Thursday, April 4, 2013

Twisters, Coal, Gold and Light

We took a walk in the woods at Reefton, yet another town which built up around a gold rush. One of the mines in these woods, with the pit-head at about 500 metres, went down to 200 metres below sea level. The mine was closed in the 50s because of internal collapse, but 230,000 ounces of gold had been extracted. They hadn't finished digging, so there is obviously still gold in that thar shaft.

The woods are full not only of fallen trees but abandoned mine workings. Much of the track we walked on was on the bed of a railway which served the mines. It is amazing to think of somebody hauling all the equipment up into what must have been a very remote spot in the early years of colonisation.

Memorial To The Scores Of Coal Miners Who Have Lost Their Lives In The Greymouth Area, Including  The 29  Killed In The Recent Pike River Mine Disaster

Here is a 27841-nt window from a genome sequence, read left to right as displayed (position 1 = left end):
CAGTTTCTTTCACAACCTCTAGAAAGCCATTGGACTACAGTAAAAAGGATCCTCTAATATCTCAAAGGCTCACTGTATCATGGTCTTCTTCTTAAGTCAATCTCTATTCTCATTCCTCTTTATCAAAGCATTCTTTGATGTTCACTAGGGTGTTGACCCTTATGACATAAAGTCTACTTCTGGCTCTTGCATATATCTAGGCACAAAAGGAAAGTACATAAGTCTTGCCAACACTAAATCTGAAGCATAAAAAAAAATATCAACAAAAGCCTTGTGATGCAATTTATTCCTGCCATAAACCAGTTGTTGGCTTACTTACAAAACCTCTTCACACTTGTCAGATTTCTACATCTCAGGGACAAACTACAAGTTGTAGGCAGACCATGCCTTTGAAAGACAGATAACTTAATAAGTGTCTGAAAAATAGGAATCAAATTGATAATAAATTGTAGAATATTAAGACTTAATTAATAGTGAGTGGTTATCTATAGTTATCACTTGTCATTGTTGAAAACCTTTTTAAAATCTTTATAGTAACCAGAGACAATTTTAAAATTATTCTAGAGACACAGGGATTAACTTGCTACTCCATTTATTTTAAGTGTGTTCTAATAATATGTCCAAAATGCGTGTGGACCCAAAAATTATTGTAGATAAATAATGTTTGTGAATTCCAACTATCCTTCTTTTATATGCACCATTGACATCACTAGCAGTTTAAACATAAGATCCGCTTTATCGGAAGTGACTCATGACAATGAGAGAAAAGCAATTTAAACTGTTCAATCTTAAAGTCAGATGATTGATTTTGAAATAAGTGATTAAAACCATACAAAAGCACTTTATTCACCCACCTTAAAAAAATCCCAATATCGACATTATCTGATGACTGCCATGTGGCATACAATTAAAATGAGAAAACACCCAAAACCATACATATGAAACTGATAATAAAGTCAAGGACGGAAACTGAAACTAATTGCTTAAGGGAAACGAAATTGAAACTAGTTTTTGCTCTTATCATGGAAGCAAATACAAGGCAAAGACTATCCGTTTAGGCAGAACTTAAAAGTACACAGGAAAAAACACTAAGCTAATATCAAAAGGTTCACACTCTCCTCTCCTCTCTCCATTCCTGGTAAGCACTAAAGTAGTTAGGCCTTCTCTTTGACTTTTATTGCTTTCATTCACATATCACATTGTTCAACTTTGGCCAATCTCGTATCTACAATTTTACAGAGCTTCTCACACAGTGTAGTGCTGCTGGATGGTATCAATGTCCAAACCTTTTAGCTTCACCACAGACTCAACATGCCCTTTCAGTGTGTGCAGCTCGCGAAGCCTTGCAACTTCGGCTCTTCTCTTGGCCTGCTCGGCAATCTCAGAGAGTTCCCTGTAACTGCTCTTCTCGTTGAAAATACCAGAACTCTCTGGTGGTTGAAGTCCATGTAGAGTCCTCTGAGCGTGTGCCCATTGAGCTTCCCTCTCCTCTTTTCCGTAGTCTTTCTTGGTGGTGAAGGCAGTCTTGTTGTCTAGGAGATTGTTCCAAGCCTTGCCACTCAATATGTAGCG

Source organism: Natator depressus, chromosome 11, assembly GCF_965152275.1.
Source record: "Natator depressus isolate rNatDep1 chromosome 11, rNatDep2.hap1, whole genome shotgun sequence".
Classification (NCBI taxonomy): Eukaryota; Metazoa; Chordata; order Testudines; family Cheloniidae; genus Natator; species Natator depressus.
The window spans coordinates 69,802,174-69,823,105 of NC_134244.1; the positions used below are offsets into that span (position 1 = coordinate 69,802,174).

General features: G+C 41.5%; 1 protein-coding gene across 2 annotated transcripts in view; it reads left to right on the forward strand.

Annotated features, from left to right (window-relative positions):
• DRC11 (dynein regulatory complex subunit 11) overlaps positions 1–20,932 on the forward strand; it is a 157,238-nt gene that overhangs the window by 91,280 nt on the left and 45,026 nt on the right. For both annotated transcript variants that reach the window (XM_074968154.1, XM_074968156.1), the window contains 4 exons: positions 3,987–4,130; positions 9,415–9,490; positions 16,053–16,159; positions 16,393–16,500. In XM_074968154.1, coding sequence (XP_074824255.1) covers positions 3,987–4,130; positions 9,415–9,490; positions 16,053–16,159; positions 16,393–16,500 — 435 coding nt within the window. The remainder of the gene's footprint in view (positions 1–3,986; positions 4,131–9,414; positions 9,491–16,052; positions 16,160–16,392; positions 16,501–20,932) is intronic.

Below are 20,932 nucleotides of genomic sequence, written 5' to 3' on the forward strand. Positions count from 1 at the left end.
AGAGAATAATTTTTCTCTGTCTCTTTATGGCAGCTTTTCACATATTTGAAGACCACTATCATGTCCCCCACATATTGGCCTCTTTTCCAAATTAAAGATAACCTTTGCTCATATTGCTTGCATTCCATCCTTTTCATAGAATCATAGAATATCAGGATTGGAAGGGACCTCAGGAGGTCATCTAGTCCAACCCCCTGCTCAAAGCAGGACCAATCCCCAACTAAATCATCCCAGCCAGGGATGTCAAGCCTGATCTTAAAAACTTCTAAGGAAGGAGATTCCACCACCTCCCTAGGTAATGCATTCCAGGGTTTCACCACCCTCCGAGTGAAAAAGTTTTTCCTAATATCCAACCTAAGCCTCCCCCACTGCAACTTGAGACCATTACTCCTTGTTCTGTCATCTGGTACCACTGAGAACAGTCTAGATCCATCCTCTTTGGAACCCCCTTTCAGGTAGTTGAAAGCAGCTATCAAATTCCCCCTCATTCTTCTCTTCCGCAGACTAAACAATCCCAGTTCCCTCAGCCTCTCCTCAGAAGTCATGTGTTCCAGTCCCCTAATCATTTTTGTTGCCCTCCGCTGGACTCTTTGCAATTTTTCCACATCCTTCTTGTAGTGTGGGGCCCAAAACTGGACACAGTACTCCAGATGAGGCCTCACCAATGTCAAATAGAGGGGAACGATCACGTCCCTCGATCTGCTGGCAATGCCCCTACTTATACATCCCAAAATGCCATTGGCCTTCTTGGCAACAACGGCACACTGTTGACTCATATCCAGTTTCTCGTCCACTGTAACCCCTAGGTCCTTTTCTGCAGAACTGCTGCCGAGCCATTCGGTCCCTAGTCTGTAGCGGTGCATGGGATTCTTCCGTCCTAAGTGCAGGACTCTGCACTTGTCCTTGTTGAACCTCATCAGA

Lovely Balconies

This is the Lantern Court Motel in Reefton, where we stayed for the last couple of nights. Before that we  were in Hokitika for a week. On Saturday we were having a coffee over the road from a very similar hotel, the Railway, and we were admiring the upper balconies. On Sunday, as we munched lunch in our motel room, a tornado came in from the sea and ripped the roof from the Railway Hotel and a few other buildings.

Reefton, Town of Light
Reefton was the first town in the Southern Hemisphere to produce and reticulate (I think that means distribute, so why can't they say so) electricity.

And the house just above that picture, believe it or not, is for sale.

And I do know there is some duplication of the photos but I don't seem to be able to correct that.

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